We frequently hear requests for simple, short guidelines or principles that can be used by practitioners of participatory approaches to research, learning and action. In this context, we put a call out for ‘your input!’ to create a crowdsourced curated reading list on ‘protocols and guidelines for participatory, engaged-, decolonial, indigenous, feminist and other related traditions of research’.
While we will make reference to more conceptual and longer pieces on these topics (and the importance of not only focusing on technical ‘protocols’), we are focusing on compiling accessible, short and pragmatic resources.
Do you have anything to add? Ideas? Comments? Links? Write to: firstname.lastname@example.org
The Curated List
- Participatory action research: towards a more fruitful knowledge (Check out Box 3 on p. 45 for some great questions to ask/guide your work, amongst other gems in this great resource)
- A guide to ethical principles and practice on Community-based participatory research
- Participatory Action Research Toolkit: An Introduction to Using PAR as an Approach to Learning, Research and Action
- The Code of Ethics of the International Society of Ethnobiology (ISE) reflects the vision of the Society and provides a framework for decision-making and conduct for ethnobiological research and related activities. The goals are to facilitate ethical conduct and equitable relationships, and foster a commitment to meaningful collaboration and reciprocal responsibility by all parties.
- Ensuring Community Comes First: Actions for Community-Campus Engagement Practitioners
- Operating principles for collective scholar-activism
- Canadian Tri-Council on Guidelines for Research w/ First Nations People
- Decolonising Methodologies: Research and Indigenous Peoples
In particular, there is a list of questions author Linda Tuhiwai Smith recommends that researchers and communities engaged in research ask and try to answer before engaging in joint research activities:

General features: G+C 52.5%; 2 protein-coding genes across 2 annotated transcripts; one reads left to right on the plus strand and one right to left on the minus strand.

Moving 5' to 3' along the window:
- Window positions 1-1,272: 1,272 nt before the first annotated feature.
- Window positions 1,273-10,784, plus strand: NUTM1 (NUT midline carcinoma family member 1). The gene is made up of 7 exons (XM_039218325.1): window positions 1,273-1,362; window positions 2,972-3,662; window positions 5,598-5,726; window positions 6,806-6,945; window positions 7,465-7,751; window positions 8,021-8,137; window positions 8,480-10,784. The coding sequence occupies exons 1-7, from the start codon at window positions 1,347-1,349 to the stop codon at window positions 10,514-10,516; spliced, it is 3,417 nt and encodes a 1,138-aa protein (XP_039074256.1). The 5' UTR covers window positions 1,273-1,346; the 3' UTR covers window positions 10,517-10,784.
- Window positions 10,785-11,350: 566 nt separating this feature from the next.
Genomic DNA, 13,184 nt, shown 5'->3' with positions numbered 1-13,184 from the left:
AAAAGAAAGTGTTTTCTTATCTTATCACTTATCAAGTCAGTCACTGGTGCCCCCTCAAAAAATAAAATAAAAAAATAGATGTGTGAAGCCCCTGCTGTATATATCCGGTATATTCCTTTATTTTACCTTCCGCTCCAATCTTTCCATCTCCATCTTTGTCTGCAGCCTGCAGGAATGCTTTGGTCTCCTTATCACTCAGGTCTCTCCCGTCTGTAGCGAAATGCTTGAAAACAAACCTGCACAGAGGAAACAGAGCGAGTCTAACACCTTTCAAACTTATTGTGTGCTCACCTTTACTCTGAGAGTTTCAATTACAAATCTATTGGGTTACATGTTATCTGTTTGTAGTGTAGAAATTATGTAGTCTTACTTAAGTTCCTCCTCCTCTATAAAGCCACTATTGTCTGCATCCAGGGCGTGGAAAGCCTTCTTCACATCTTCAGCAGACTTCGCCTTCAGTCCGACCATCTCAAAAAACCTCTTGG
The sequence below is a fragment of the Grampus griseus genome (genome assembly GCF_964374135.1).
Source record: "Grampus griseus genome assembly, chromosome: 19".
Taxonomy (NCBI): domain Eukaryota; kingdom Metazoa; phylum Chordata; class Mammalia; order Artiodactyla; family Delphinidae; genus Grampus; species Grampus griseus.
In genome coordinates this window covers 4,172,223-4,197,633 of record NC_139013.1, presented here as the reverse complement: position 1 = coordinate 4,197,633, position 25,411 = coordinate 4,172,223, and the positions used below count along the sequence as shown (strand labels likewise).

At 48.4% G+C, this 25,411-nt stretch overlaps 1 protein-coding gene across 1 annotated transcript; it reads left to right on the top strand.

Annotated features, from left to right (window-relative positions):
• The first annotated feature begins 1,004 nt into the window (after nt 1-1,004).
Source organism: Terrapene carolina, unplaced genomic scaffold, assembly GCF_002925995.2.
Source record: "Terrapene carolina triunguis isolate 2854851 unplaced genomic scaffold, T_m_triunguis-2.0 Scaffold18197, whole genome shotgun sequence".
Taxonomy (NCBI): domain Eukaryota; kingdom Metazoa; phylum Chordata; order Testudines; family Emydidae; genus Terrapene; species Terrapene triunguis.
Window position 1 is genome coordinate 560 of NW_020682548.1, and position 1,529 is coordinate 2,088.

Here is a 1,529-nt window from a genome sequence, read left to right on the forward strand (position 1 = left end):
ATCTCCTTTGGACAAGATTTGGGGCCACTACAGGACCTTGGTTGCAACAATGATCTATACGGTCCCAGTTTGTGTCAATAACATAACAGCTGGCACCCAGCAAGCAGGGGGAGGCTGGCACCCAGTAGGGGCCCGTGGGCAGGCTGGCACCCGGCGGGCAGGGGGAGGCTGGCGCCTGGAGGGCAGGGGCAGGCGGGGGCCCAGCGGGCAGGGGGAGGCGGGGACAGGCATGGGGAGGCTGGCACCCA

- Who defined the research problem?
- For whom is this study worthy and relevant? Who says so?
- What knowledge will the community gain from this study?
- What knowledge will the researcher(s) gain from this study?
- What are some likely positive outcomes from this study?
- What are some possible negative outcomes?
- How can the negative outcome be eliminated?
- To whom is the researcher accountable?
- What processes are in place to support the research, the researched and the researcher?
- The Civic Laboratory for Environmental Action Research (CLEAR) is a feminist, anti-colonial lab specializing in monitoring plastic pollution and have iteratively created a lab book to guide their own praxis:
“Our Lab Book is a living manual of our values, guidelines, and protocols. Part manifesto and part ‘how to’ guide, it outlines how the lab works socially and scientifically. The Lab Book is always being updated and changing, and lives in a shared collaborative format so that lab members can make comments and update material.”
- This Ally Bill of Responsibilities provides a simple guideline for allies of indigenous struggles and useful for thinking for how this applies in a research context
Other related resources suggested as a part of the crowdsourcing process
- Connected Communities Series of Guides on Participatory Research
- Reading List: 8 Books on Indigenous Research Methods recommended by Helen Kara
- Participatory Action Research: Engaging marginalised communities in policy and practice
- Goemans, M., Levkoe C.Z., Changfoot, N., and Andrée, P. (2018). Learning to “Walk the Talk”: Reflexive Evaluation in Community-First Engaged Research. Engaged Scholar Journal: Community-Engaged Research, Teaching, and Learning, 4(2), 61-84.
- Kepkiewicz, L., Levkoe C.Z., and Brynne, A. (2018). Community First for Whom? Reflections on Positionality and the Possibilities and Challenges of Community-Campus Engagement from the Food Sovereignty Hub. Engaged Scholar Journal: Community-Engaged Research, Teaching, and Learning, 4(2), 43-60.
- A wonderful curated set of resources on action-activist research.
- KIMURA, Aya H.; KINCHY, Abby. Citizen Science: Probing the Virtues and Contexts of Participatory Research. Engaging Science, Technology, and Society, [S.l.], v. 2, p. 331-361, dec. 2016. ISSN 2413-8053.
- Vol 6 No 3 (2007): Special Issue: Participatory Ethics / Special Issue – Participatory Ethics (Guest Edited by Caitlin Cahill, Farhana Sultana, and Rachel Pain)
- C. R. Hale, ed. (2008), Engaging contradictions: theory, politics and methods of activist scholarship. Berkeley: University of California Press
- Harcourt and Nelson eds. (2015), Practising Feminist Political Ecologies: Moving Beyond the ‘Green Economy, Zed books
- Decolonial Ecology: Thinking from the Caribbean World (Critical South)